O'KELLEY v. Skinner, Wilson & BealsAnnotate this Case
132 Ga. App. 792 (1974)
209 S.E.2d 242
O'KELLEY et al. v. SKINNER, WILSON & BEALS.
Court of Appeals of Georgia.
Submitted September 6, 1974.
Decided October 2, 1974.
John B. O'Kelley, pro se.
Hansell, Post, Brandon & Dorsey, Hugh E. Wright, Jefferson D. Kirby, III, Skinner, Wilson & Beals, Frank B. Strickland, for appellee.
1. The trial judge did not err in refusing to allow a person not a member of the State Bar of Georgia to represent the appellants in the trial court at the hearing on the appellee's motion for summary judgment. Code § 9-101 (Ga. L. 1933, p. 224). Moreover, the record does not disclose any facts which would have authorized such representation under Code Ann. § 9-201 (Ga. L. 1969, p. 82) or former Code Ann. § 9-204 (Ga. L. 1933, p. 224), which was repealed by Ga. L. 1969, p. 82 et seq. (Code Ann. § 9-201 et seq.).
2. The trial judge did not err in sustaining the appellee's motion for summary judgment as to the appellants' counterclaim. The record affirmatively shows that the acts which caused the appellants' financial loss occurred prior to their retaining the appellee's law firm. No actionable negligence is shown by counsel's failure to have his clients present for argument on a "Petition for Relief in Extraordinary Case."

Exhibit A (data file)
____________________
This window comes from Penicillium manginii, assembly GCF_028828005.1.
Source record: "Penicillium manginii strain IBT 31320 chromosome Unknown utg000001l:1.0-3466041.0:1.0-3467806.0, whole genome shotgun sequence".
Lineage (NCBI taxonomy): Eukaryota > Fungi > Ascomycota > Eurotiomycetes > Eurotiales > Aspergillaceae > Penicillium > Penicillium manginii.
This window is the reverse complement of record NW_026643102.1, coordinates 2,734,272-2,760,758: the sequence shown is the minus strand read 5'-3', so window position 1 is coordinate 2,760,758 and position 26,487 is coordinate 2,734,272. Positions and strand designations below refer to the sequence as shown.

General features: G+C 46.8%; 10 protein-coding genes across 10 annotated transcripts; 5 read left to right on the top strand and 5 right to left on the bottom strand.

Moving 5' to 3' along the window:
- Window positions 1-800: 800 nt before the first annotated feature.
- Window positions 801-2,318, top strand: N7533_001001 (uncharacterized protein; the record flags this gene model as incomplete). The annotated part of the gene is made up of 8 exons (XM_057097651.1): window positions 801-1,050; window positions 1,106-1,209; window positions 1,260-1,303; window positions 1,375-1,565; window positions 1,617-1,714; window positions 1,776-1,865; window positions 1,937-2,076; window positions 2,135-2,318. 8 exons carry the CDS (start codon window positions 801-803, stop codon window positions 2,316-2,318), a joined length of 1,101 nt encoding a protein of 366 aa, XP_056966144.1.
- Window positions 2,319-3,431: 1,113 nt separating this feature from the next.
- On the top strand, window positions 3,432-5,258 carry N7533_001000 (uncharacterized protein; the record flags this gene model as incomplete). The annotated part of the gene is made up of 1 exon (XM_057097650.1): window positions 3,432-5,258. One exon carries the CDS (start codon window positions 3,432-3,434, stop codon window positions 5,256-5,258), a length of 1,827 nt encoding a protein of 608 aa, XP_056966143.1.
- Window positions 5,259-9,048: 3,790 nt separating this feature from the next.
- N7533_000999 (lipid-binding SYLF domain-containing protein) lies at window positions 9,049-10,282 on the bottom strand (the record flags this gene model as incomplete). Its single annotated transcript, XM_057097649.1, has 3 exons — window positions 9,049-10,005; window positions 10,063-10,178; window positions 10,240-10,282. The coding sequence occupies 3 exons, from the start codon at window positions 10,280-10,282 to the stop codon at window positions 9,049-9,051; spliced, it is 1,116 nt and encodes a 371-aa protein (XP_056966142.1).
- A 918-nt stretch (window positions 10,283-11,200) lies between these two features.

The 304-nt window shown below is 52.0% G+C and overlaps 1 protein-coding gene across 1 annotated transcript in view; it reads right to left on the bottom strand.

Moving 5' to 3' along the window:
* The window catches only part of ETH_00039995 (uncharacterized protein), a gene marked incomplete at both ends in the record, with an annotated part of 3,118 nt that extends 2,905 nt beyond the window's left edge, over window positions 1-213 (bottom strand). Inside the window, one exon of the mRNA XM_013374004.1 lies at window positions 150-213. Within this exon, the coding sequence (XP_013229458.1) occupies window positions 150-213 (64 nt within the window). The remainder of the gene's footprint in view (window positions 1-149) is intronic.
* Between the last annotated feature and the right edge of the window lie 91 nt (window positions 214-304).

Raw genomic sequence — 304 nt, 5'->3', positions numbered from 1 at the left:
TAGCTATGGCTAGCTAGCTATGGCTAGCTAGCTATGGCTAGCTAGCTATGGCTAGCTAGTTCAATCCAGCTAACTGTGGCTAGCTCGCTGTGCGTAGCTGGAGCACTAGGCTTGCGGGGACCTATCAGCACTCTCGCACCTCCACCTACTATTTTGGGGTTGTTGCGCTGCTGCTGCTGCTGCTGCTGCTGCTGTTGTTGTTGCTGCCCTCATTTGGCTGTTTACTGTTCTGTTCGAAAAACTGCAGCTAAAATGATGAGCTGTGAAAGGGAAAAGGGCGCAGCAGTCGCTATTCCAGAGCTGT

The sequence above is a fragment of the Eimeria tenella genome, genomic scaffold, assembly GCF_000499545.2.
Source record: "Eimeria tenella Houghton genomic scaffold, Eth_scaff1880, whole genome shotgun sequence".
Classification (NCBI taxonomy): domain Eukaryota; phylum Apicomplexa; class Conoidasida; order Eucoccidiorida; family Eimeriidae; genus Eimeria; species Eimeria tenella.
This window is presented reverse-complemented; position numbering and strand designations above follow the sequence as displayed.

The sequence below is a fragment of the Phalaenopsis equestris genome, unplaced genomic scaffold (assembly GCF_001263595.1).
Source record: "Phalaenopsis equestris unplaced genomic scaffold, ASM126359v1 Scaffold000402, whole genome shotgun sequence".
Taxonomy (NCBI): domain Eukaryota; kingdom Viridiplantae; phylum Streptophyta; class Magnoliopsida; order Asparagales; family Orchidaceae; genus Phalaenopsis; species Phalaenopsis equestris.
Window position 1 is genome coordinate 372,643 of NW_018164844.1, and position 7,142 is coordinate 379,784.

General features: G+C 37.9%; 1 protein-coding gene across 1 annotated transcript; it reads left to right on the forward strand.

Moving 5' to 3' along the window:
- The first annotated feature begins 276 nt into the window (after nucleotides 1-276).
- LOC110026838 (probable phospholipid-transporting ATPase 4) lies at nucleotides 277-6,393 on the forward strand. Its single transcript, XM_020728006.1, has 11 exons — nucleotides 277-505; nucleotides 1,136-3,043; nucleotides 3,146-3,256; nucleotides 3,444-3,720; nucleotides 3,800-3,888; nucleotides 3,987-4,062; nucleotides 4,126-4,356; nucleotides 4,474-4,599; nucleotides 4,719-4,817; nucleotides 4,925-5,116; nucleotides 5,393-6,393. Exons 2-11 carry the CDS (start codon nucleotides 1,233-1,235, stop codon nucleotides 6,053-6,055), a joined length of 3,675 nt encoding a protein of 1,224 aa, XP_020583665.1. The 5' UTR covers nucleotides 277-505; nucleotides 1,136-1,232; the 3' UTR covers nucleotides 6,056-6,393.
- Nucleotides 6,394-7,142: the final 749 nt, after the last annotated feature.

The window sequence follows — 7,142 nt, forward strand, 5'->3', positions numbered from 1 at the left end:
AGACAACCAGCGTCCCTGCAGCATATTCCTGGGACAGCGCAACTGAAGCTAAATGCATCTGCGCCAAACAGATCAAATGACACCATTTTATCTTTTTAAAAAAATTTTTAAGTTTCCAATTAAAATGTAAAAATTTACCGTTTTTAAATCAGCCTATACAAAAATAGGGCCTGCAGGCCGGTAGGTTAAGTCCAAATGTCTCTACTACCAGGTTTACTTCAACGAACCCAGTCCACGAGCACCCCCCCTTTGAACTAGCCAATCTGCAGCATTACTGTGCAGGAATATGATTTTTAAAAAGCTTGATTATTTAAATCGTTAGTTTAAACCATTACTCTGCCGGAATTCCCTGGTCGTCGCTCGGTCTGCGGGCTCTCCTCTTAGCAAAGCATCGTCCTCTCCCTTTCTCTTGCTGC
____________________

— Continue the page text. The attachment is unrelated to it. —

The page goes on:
In the present action, the appellee firm was retained to represent the appellants in defense of a claim by another attorney, F. Lee Evans, for fees he earned while representing the appellants. At the time the appellee law firm was retained, the appellants had lost the Evans suit; their counsel in that case had withdrawn; no notice of appeal had been filed; and the time for such had expired. The appellants first conferred with the appellee law firm on February 3, 1970. Various conferences and review of file work followed. On or about March 17, 1970, the appellee firm was retained by the appellants. Thereafter, it made efforts to (1) settle the Evans case and (2) reopen *793 the same via "Petition for Relief in Extraordinary case." Both efforts were unsuccessful. This is not sufficient to support a claim of negligence or professional malpractice.
3. The appellants contend that the trial judge should have disqualified himself because he was a member of the law firm that had represented the appellants at one time in the Evans litigation. Such would not be grounds for disqualification per se. The record does not reveal a motion to disqualify by either party. Matters not raised in the trial court cannot be raised in this court for the first time. Anderson v. State, 129 Ga. App. 1 (2) (198 SE2d 329) and cits.
The trial judge did not err in granting the appellee's partial motion for summary judgment on the appellants' counterclaim.
Judgment affirmed. Eberhardt, P. J., and Deen, J., concur.